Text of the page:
The Noirwich Crime Writing Festival is here again! To celebrate, we’re dusting off a favourite thriller that balances jolly japes and suspense: The Lady Vanishes, directed by Alfred Hitchcock.
The Lady Vanishes is one of the final films in Alfred Hitchcock’s ‘British Era’, before he travelled to America to make such classics as Psycho, The Birds, Notorious, Dial M For Murder, Rear Window and Vertigo. Hitchcock had been making films for 16 years by the time he directed The Lady Vanishes, and his fame was growing rapidly, as he had already released The Lodger: A Story of the London Fog, The 39 Steps and The Man Who Knew Too Much to great acclaim.
The Lady Vanishes is a comedy thriller based on a novel called The Wheel Spins by Ethel Lina White about a young woman travelling through Europe who stumbles into a bizarre mystery. Iris Henderson (Margaret Lockwood), returning to England to get married, is forced to stay overnight in an overcrowded inn in the fictional country of Bandrika when her train is delayed. She is woken in the night by the rude but handsome Gilbert (Michael Redgrave) playing folk music in the attic room above. The next day, as they are preparing to get on the train, Iris is knocked out by a falling flower pot and wakes up in a train compartment, being looked after by a kindly ex-governess called Miss Froy (May Whitty). She falls asleep and wakes to discover that Miss Froy is nowhere to be found, and everyone on the train denies that she was ever there. Was her friend simply a dream brought on by a head injury, or is there something more sinister at work?
While The Lady Vanishes lacks the visceral horror and nerve-jangling tension of Hitchcock’s more serious works, it is a really well put-together film, filled with thrilling chases and witty banter. Margaret Lockwood and Michael Redgrave have wonderful chemistry as an initially hostile partnership who quickly become friends. Gilbert is the only person on the train willing to believe Iris, and their dialogue is joyful to watch as they form an unlikely alliance to solve the sinister conundrum. Both actors were relatively unknown in film at the time, but their star quality is evident.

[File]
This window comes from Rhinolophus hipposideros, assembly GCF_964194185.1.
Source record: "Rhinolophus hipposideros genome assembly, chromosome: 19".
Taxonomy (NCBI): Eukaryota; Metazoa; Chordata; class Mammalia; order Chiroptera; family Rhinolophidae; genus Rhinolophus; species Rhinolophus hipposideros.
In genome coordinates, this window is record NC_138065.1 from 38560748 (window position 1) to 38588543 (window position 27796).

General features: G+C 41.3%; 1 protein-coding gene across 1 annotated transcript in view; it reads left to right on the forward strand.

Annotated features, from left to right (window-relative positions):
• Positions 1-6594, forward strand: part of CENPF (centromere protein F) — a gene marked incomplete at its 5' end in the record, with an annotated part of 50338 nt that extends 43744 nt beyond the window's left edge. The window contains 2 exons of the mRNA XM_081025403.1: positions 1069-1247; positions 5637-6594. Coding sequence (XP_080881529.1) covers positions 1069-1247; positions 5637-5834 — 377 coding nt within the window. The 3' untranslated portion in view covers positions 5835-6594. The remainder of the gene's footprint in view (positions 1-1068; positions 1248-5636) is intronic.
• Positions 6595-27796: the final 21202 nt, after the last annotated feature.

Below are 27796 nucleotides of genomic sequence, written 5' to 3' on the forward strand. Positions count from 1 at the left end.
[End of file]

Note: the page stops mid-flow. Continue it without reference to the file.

For all the danger and mystery, there are moments of brilliant comedy, mostly from two cricket-obsessed Englishmen, Charters and Caldicott (Naunton Wayne and Basil Radford), who are rushing back to England to see the last days of a Test match and spend the whole film trying to find out the current score. Charters and Caldicott turned into a popular comedy duo, appearing in other British films such as Dead of Night, as well as their own BBC TV series. Some of the comedy hasn’t aged well, with a lot of portrayals of the ‘locals’ becoming uncomfortable these days, but there’s still plenty to enjoy, especially as the film makes as much fun of these intolerant, bumbling English tourists as it does the citizens of Bandrika.
The Lady Vanishes might be one of Hitchcock’s lesser-known films, but it is well worth watching, great fun while also filled with suspense and mystery.
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Check out our Short History of Crime Fiction in 9 Books here for more pulse-pounding stories.
Plenty of authors, from Agatha Christie to Patricia Highsmith, have taken inspiration from the claustrophobic, self-contained atmosphere of a train as a perfect setting for murder. Watch Strangers On a Train (DVD LOBBY 791.43) for another Hitchcock classic set on a train – we reviewed it here. While Agatha Christie’s most famous train-based mystery is Murder on the Orient Express, 4.50 From Paddington is closer to The Lady Vanishes, as a friend of Miss Marple’s sees a woman strangled in a passing train and the amateur detective investigates. We have the BBC adaptation from the 1990’s and the more recent ITV adaptation in the DVD Lobby at 823.91. La Bête Humaine by Émile Zola is an intense psychological study of a murderer who is obsessed with a particular train (NORFOLK HOUSE 843.8).
Another great example of this old-fashioned gallows humour is The Ladykillers, a film from Ealing Studios starring Alex Guinness as the leader of a group of thieves whose best-laid plans are undone by a kindly old woman whose house they use to make their scheme. Check it out, and the rest of Ealing’s best comedies, in The Definitive Ealing Studios Collection (DVD LOBBY 791.43).
We have most of Alfred Hitchcock’s great films in the DVD Lobby, but to see where The Lady Vanishes fits in his oeuvre, watch Hitchcock: the British Years and The Early Hitchcock Collection, both in the DVD LOBBY at 791.43.
United Artists (1938) Catherine Lacy, Margaret Lockwood and Michael Redgrave in The Lady Vanishes [film still] Accessible at: https://commons.wikimedia.org/wiki/File:The-Lady-Vanishes-1938.jpg (Accessed on: 22/09/16)